Don’t Be Alarmed!

Angie Szumlinski
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March 15, 2017
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Have you ever visited a community only to be bombarded by noise, alarms sounding, call lights beeping and overhead paging? It can be very stressful can’t it? So, let’s talk about alarms and why we use them! I remember years ago, prior to the creation of tab alarms, etc. when we went to a store called “Radio Shack” and purchased alarms to attach to resident chairs/beds to alert us when the resident attempted to rise. These alarms were intended to be used by runners, sportsmen, etc. who may be in the wilderness and need help. So imagine the decibel of sound that was emitted from these alarms, it was deafening! Then someone took pity on us and invented the resident care alarms with a lower decibel but noise just the same!

Although as providers we have been talking about this for years, CMS is now asking the questions! Does it mean that there will be flags during survey regarding the use of alarms? Maybe not, however it is of interest that the new MDS changes the title of section P from “Restraints” to “Restraints and Alarms”. They have left P0100 for restraints but have added P0200 strictly for documenting on alarms. In my personal experience, these subtle changes often lead to increased scrutiny, almost like an unspoken message to “pay attention”!

Although not formally outlined yet, this may be a part of an effort to track the use of alarms by CMS and is likely an early part of an initiative to eliminate alarms, similar to the tracking of restraints that encouraged the reduction in their use. This initiative will reflect new requirements in the SOM that call for a “homelike environment” (F252 Safe Environment). Think about it, it isn’t “homelike” if you have alarms sounding all day!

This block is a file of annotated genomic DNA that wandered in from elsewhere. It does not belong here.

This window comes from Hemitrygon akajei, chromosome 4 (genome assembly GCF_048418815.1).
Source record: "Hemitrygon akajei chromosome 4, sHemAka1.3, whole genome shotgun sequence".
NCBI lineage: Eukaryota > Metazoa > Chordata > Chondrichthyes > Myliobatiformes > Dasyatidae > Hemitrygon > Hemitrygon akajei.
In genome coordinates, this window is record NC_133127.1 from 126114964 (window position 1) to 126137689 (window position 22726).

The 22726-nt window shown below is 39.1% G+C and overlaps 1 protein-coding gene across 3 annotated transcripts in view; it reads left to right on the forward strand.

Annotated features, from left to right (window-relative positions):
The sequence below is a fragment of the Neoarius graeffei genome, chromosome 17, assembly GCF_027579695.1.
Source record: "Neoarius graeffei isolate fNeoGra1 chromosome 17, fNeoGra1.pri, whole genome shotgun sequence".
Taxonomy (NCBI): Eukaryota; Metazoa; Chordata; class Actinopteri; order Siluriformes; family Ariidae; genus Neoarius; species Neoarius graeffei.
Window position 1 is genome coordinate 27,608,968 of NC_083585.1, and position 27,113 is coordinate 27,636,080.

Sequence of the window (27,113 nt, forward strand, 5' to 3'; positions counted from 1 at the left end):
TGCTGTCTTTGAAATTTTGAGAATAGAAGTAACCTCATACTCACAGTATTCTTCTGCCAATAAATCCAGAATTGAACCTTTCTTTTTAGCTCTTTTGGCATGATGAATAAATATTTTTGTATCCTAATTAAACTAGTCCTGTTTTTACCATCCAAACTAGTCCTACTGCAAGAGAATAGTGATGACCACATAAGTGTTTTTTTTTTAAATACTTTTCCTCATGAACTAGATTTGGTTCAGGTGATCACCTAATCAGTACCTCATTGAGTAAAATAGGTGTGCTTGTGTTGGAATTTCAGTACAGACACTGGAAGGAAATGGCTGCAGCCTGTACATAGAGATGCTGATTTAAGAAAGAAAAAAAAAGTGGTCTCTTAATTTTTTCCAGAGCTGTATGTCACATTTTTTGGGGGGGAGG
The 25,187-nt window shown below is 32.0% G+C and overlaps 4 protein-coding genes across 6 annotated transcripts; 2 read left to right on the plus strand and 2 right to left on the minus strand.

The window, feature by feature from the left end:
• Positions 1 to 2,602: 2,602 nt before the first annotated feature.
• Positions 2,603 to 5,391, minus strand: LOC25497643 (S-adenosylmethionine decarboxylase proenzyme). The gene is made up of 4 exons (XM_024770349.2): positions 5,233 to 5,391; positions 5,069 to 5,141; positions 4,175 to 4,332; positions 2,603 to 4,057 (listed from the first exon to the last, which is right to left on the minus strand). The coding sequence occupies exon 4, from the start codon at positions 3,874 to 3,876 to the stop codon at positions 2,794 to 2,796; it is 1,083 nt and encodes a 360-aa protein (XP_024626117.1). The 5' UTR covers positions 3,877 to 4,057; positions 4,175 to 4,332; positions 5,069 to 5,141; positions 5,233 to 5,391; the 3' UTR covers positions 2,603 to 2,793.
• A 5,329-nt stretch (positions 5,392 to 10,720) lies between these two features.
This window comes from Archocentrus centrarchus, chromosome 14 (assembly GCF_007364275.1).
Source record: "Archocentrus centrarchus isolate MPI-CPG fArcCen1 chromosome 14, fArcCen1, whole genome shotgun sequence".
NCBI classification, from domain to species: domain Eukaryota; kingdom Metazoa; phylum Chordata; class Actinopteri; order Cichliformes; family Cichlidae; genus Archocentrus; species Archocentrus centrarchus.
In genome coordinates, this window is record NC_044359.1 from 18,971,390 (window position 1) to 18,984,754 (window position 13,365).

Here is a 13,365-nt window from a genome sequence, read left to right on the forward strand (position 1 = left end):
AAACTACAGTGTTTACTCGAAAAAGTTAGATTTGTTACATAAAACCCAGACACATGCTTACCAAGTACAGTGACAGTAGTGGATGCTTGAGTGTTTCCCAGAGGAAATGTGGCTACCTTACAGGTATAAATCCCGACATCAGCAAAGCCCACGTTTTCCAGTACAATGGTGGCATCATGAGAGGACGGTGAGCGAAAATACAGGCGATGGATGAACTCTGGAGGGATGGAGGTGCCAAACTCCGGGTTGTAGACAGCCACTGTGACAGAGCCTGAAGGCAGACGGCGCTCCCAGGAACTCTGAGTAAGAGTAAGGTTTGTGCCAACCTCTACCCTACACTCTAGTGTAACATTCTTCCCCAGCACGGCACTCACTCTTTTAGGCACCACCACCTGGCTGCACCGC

So what are we to do? It may be a prudent idea to take a look at what your current practice is regarding alarm use. Not so much what your policy says, but what is your staff actually doing! Because alarms have historically been viewed as “harmless” and “not a restraint” we tend to allow free access to them. Maybe it is time to do a little investigation, look at how many falls occurred in the past three months when an alarm was sounding versus how many falls were prevented when staff were able to respond to an alarm sounding. I’m not an expert but if I had to guess the number of falls with an alarm sounding, it is probably higher than the number of falls prevented due to an alarm sounding. It might also be telling to engage an alarm on a door/stairwell that is not frequently used and see if staff respond. I was in a center, engaged the door alarm and not one staff member responded. When asked why no staff responded, several staff members said they didn’t know what the alarm was, they had never heard it before. A little scary right?

Now take a look at your wanderguard use. The good news is that we are not nearly as dependent on these devices as we were in previous years. We have become much more sophisticated with our assessment protocols and elopement prevention interventions however it is still an area included on the new MDS section P0200 so it is worth looking at!

Bottom line is that each resident has a right to quality of life and if alarms are sounding unnecessarily it impacts their overall health. There are many studies that indicate alarms do not

prevent falls and indeed some studies indicate that the alarm sounding may actually cause a fall. There are many opportunities to identify fall prevention interventions that are resident specific including height appropriate bed, sleep hygiene, stimulating activity programs, incontinence management, colored toilet seats in bathrooms (for contrast), automatic lighting in bathrooms, etc.

Discuss alarm use at your next QAPI committee meeting. Review the data with your team and talk about innovative ways to decrease the use of alarms. If you aren’t currently using QAR you might consider taking a look, it may assist you in your efforts to improve outcomes! Remember, start slow and steady and make it clear that a “it won’t work” or “we tried that before” attitudes should be checked at the door! Have fun with it and if you need assistance be sure to reach out to your HealthCap partner for assistance!


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